Based in Noblesville, Indiana, Curtis writes the syndicated humor column, Grammar Guy. He also likes to write for startups.

The Four Seasons

The Four Seasons

 Photo by  Jonas Verstuyft  on  Unsplash

This article is not about the singing quartet featuring Frankie Valli, nor is it about the international chain of hotels. Today I’d like to tackle when to capitalize seasons.

What can I say? I’m on a caps kick lately. It’s probably because I’ve been reading a book about George Washington featuring several examples of his correspondence. Those Founding Fathers loved capitalizing anything they deemed important--solemn abstractions like Life, Liberty and Happiness--and pretty much anything else they wanted to emphasize. I like their epistolary style.

First, let’s look at when to not capitalize seasons. The basic rule is: do not capitalize seasons when you are using them generically. Here’s an example: Indiana’s humidity levels in the summer are off the charts. And another: In Narnia, it is always winter, never Christmas.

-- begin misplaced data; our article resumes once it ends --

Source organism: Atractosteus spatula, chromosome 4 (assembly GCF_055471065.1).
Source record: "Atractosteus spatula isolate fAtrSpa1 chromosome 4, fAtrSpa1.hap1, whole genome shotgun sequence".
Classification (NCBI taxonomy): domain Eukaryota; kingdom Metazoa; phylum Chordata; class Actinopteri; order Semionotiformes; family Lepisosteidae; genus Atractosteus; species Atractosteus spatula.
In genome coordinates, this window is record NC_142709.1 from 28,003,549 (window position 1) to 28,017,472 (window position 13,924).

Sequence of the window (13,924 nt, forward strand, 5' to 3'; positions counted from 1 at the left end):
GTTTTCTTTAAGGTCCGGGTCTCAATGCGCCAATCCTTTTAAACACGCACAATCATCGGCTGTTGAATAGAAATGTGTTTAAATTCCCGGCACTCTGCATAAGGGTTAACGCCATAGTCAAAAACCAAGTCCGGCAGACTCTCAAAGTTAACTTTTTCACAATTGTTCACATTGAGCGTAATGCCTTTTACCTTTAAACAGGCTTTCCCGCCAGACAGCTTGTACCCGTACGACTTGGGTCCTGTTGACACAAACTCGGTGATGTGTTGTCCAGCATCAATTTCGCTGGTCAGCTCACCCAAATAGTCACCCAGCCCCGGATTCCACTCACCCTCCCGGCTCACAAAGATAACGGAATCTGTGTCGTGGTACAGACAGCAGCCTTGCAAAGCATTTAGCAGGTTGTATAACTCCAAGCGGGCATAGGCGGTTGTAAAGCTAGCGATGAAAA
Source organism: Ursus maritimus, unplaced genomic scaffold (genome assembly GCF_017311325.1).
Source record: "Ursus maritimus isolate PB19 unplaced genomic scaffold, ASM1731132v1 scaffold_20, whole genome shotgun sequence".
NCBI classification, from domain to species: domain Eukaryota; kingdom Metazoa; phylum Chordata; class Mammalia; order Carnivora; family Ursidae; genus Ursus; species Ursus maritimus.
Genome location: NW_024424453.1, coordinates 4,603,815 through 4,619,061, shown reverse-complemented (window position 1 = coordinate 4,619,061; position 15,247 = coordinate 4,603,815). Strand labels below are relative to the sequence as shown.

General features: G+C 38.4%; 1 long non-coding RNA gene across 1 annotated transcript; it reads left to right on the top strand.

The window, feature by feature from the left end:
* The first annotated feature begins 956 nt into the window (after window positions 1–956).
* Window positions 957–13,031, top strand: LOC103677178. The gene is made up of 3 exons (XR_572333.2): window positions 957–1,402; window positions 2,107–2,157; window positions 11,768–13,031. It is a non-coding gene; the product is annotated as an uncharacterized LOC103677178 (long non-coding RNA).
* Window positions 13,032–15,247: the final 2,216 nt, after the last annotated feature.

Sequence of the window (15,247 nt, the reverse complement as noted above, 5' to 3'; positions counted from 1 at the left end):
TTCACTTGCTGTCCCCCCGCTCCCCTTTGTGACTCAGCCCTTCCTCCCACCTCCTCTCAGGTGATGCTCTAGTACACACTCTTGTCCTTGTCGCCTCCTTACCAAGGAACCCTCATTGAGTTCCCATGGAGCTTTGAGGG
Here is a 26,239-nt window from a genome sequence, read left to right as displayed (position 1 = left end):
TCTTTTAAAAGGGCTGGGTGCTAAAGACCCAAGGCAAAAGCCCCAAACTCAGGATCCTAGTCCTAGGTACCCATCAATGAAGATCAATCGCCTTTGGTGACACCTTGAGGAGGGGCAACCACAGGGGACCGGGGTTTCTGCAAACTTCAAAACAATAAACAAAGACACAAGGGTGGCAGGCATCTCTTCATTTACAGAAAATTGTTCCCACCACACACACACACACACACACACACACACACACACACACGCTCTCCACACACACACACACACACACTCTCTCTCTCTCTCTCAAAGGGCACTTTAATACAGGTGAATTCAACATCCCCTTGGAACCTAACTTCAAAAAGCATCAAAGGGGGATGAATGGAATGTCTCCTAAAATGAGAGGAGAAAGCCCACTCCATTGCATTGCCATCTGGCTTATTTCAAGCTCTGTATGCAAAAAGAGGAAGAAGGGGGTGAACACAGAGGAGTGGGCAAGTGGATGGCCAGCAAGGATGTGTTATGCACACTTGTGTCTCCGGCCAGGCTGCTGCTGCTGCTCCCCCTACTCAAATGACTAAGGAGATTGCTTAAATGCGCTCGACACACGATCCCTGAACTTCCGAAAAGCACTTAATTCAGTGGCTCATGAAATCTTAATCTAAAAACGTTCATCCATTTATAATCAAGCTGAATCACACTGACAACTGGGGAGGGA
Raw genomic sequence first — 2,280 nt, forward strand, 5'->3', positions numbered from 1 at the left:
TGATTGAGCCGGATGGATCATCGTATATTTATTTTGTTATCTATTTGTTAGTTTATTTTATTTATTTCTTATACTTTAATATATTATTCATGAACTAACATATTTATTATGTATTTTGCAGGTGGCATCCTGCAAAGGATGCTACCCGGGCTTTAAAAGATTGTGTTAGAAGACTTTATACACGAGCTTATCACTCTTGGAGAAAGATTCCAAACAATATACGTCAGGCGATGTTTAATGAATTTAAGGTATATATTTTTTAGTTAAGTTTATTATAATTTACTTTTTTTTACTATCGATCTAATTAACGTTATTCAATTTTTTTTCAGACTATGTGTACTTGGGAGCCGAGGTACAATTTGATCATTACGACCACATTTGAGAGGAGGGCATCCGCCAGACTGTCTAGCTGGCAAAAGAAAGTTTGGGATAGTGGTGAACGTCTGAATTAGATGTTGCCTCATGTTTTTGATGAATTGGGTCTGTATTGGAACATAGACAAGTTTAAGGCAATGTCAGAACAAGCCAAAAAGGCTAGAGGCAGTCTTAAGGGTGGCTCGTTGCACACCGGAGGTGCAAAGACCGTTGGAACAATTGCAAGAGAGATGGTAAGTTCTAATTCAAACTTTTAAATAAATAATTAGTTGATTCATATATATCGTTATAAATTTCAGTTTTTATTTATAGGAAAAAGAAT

Now, when should you upgrade seasons to proper noun status? When seasons are part of a proper noun, capitalize them. For example: now that the Winter Olympics are over, I don’t know what to do with myself. And another: During Fall Semester 2005 I had a mystery virus that stumped all the doctors on campus. Eventually, my body fought it off and I survived.

With my remaining word count, let’s examine fall and autumn--which is it? Do we need two words for the same thing? I like “fall” because it says what it is; not only do the leaves start to fall, but the temperatures do as well. In fact, spring and fall both appeared in English in the 16th century as “spring of the leaf” and “fall of the leaf.” They were eventually shortened to “spring” and “fall.”

Autumn came from the French word automne. At this point, fall and autumn are interchangeable. I prefer “fall,” but won’t judge anyone who uses “autumn,” although autumn is kind of like fall’s snooty cousin. I do think it’s silly that we have two words that mean literally the exact same thing.

All I have to say is that I can’t wait for Spring 2018; this winter has felt like we’re living in North Dakota (which totally exists) or Minnesota or something. There are only so many 15 degree days a person can handle.

Autocorrect is (Subtly) Ruining Grammar

Autocorrect is (Subtly) Ruining Grammar

Love is in the Air

Love is in the Air